It has been a promising start to life in the hotseat for new Barcelona Coach Tito Vilanova. Having worked closely under Pep Guardiola for five years, Vilanova was expected to continue in the same vein in terms of both results and style. After five consecutive League wins – a record in La Liga for a new Coach – the club sits eight points clear of Real Madrid and the 44-year-old has maintained results whilst shifting the style of football.
What has been particularly striking about Barcelona’s football this year has been the emphasis on combining short and long possession. Under Guardiola they played the fewest long balls in the Primera, averaging 54 per game during 2011-12. This season, however, that rate has already increased to 60 long balls per game, including a substantial 69 against Grenada on Saturday. It also places them bang in the middle of the long-ball La Liga table – insofar as that oxymoron exists – with nine teams launching fewer passes over extended distances. Yet, before the embodiment of tiki-taka are redefined as long-ball merchants, it is worth noting that, of the 59 long balls from outfield players on Saturday, 92 per cent reached their target. That is a remarkable display of vision and accuracy that Vilanova believes must be exploited.
One of the key advantages in such an approach is advancing into dangerous areas before the opposition has had time to regroup. The more direct model is likely to bring out the best of Cesc Fabregas whom Vilanova praised as ‘anarchic’. In effect, the Coach lauded his ability to penetrate opposition defences, either through vertical passing or runs from deep.
It is also a means of adding counter-attacking football to Vilanova’s armoury of tactical weapons. Given the reluctance of opposing teams to push forward, it is rare that Barcelona have the chance to break from their own half. Yet with the success of last season’s three other Champions League semi-finalists – Chelsea, Bayern Munich and Real Madrid – in embracing counter-attacking football, means it is important that Vilanova maximises any opportunity Barcelona have of hitting teams on the break.
Other changes from the Guardiola era have been to some extent forced onto the Coach. The introduction of Jordi Alba and return from injury of David Villa has strengthened the club’s left-hand side. As a result, the players have so far proven statistically three times more likely to shoot from the left flank than the right. Meanwhile, injuries to Carles Puyol, Gerard Pique and Dani Alves have seen new signing Alex Song repeat Javier Mascherano’s move into defence. And in a move very much inspired by Guardiola and Marcelo Bielsa, he will likely spend much of his season switching between midfield and the back line.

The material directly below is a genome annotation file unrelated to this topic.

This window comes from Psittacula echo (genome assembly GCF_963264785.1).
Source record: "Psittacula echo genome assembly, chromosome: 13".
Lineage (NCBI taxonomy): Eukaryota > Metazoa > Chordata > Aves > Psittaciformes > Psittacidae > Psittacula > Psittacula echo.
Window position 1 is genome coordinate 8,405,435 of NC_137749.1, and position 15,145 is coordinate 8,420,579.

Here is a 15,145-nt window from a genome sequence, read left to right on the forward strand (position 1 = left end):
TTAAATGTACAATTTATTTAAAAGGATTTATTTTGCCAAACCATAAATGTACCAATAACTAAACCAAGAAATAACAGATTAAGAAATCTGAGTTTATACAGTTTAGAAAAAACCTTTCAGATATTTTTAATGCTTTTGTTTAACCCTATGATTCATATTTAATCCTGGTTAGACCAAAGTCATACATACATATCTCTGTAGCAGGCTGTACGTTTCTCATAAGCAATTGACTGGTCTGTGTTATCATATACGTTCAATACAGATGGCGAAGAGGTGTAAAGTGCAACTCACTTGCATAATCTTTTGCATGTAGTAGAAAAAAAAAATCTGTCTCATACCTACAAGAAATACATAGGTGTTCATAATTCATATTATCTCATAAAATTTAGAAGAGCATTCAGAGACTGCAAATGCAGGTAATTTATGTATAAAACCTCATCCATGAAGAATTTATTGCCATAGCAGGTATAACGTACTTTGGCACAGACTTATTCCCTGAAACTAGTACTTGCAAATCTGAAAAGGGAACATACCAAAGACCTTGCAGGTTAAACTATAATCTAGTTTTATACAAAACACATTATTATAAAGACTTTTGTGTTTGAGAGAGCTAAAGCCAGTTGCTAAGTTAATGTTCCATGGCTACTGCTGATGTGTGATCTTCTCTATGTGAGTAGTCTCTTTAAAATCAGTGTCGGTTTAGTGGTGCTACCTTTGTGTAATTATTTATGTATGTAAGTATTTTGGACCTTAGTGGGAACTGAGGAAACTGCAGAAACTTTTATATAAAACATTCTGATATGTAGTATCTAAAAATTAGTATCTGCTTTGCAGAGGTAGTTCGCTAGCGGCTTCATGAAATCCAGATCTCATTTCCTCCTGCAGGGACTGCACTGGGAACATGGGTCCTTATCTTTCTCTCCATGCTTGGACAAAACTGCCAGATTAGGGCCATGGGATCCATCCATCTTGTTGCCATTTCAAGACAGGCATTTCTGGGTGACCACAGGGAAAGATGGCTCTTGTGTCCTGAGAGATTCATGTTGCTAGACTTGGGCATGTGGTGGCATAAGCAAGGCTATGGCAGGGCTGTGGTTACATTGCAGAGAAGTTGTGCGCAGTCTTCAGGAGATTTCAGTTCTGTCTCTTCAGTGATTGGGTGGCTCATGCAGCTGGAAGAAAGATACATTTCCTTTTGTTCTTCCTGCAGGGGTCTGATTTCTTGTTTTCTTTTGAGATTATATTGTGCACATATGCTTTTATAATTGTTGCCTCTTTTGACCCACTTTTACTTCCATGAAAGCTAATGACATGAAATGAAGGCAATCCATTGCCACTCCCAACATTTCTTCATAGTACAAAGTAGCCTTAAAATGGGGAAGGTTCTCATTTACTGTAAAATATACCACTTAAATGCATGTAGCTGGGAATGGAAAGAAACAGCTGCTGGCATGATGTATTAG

Yet concerns remain regarding both the shape and composition of the defence under Vilanova. The first-half performance during the defeat to Real Madrid in the Bernabeu was perhaps the leakiest the defence has appeared since the final vestiges of the Frank Rijkaard era. Little wonder that La Blaugrana have only kept two clean sheets in the nine games since Vilanova’s appointment.
Despite Barcelona’s strong start to the campaign, they have also at times still struggled to break down teams, prompting Vilanova to change formation late on in games. He switched to 4-2-4 against Osasuna to salvage three points when trailing 1-0, then a 3-4-3 to overcome both Spartak Moscow and Grenada. Although Guardiola experimented with the latter formation, Vilanova has re-shaped it by overloading the centre of the midfield at the expense of central defenders. The manoeuvres have paid off with 43 per cent of the team’s goals so far having arrived during the last 15 minutes of their matches.
However, Vilanova will want to have games sown up with greater ease if the team are to sustain their winning run in both the Primera Division and Champions League. The introduction of a more mixed style of football has brought diversity but equally has necessitated tactical gambles. Achieving the balance between variety, fluidity and defensive robustness will be the main challenge for Vilanova as he strides out of the shadows cast by Guardiola.